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The spotlight is on Brazil – we’re all watching

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12th June 2014

Emily Robertshaw

The last 4 years seem to have flown by and it’s that time again: the FIFA World Cup. As I’m sure you’ve heard on every TV channel and radio station and in every newspaper, this year five-time champions Brazil, and the only team to have played every World Cup, are hosting the enormous event.

The country has promised to share its vibrant and diverse culture with the millions of visitors and spectators throughout the globe with a plethora of art,music, dance and food festivals. The 12 host cities boast a wide variety of visitor attractions including the stunning opera house in Manaus; the luxurious sandy beaches in Natal; and of course the infamous Christ de Redeemer statue in Rio de Janeiro, one of the new Seven Wonders of the World. The 62 World Cup matches will be held in 12 stunning stadiums in each of the host cities, which have been newly constructed or renovated for the tournament. The main two are the Arena de São Paulo in (you guessed it) São Paulo and Maracanã in the carnaval city Rio de Janeiro.

Despite the excitement of avid football fans across the globe, since it was announced in 2007 that Brazil had won the 2014 bid by a unanimous decision, Brazilians have varying opinions. The total cost of staging the World Cup has far exceeded the predicted amount and is currently estimated at 11 billion dollars, which has infuriated Brazilian inhabitants. Anti-World Cup protestors have taken to the streets in large demonstrations, many of which have escalated and ended in violent clashes with the police. They are up in arms about the fact that so much time, effort and money is being put into the tournament when many people are living below the poverty line with poor schools and hospitals. 

Young artistic protestors have taken to expressing themselves through graffiti. The most shocking is the graffiti below which shows a young, severely malnourished child being served a football for dinner rather than food. In the latest spate of protests which occurred only last week, more than 1,500 people were said to have taken part. Metro workers’ strikes have caused chaos in São Paulo, disrupting more than 200km2 of traffic to a standstill. Strikes have also occurred on trains and buses throughout Brazil’s busy cities. Fortunately a 24-hour airport strike in Rio has been postponed otherwise millions of visitors would have missed the first World Cup matches! Despite organizers continuing to stress that the money brought in from the tournament will have a significant positive impact on the whole country, there are many despondent faces in Brazil today.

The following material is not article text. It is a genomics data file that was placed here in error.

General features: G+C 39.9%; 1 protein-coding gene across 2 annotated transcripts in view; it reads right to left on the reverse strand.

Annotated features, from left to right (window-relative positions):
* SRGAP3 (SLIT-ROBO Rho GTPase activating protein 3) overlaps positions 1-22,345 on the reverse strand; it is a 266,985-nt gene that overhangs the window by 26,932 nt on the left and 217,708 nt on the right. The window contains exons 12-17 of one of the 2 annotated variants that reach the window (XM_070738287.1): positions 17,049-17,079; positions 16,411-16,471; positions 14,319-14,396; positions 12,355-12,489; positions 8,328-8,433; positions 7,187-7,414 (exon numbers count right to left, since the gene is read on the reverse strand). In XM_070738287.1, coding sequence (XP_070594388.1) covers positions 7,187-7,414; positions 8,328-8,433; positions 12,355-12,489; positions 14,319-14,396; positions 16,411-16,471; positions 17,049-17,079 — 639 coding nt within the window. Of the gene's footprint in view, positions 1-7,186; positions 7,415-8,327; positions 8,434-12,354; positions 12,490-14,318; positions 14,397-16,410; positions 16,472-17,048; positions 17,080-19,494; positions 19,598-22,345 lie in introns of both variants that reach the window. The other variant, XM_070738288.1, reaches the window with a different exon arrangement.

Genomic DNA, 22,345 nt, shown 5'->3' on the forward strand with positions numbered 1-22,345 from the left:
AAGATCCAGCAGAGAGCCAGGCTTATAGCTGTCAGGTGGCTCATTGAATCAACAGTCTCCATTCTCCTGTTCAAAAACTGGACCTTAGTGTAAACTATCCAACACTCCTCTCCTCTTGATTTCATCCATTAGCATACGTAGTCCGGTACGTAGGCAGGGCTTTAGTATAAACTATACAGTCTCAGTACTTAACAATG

In addition to the protests, many concerns have been raised about whether the stadiums will be completed and also about the safety of those working on them. Back in January this year, more controversy arose as stories emerged that five of 12 the stadiums would not be finished in time for the big event. Completion dates were continually extended due to severe safety concerns for workers following injuries and 2 fatalities as a crane fell onto the roof of the Sao Paolo stadium. According to the BBC, FIFA threatened to strip some of Brazil’s cities of their host status, saying ‘No stadium, no match’. Although this was narrowly avoided, concerns are still rife. Reports hit the headlines on Sunday as the junior match in São Paulo left 20,000 people standing as temporary seating was not declared safe. Even now, the first official match in São Paulo will be played without a proper safety test event that FIFA carries out in newly erected and renovated stadiums. Can the tournament take place in stadiums that aren’t properly finished?

The World Cup kicks off tonight, 12 June, with the opening ceremony in the Arena de São Paulo followed by the first match – when host team Brazil take on Croatia. Is Brazil ready? We’re all holding our breaths…

 

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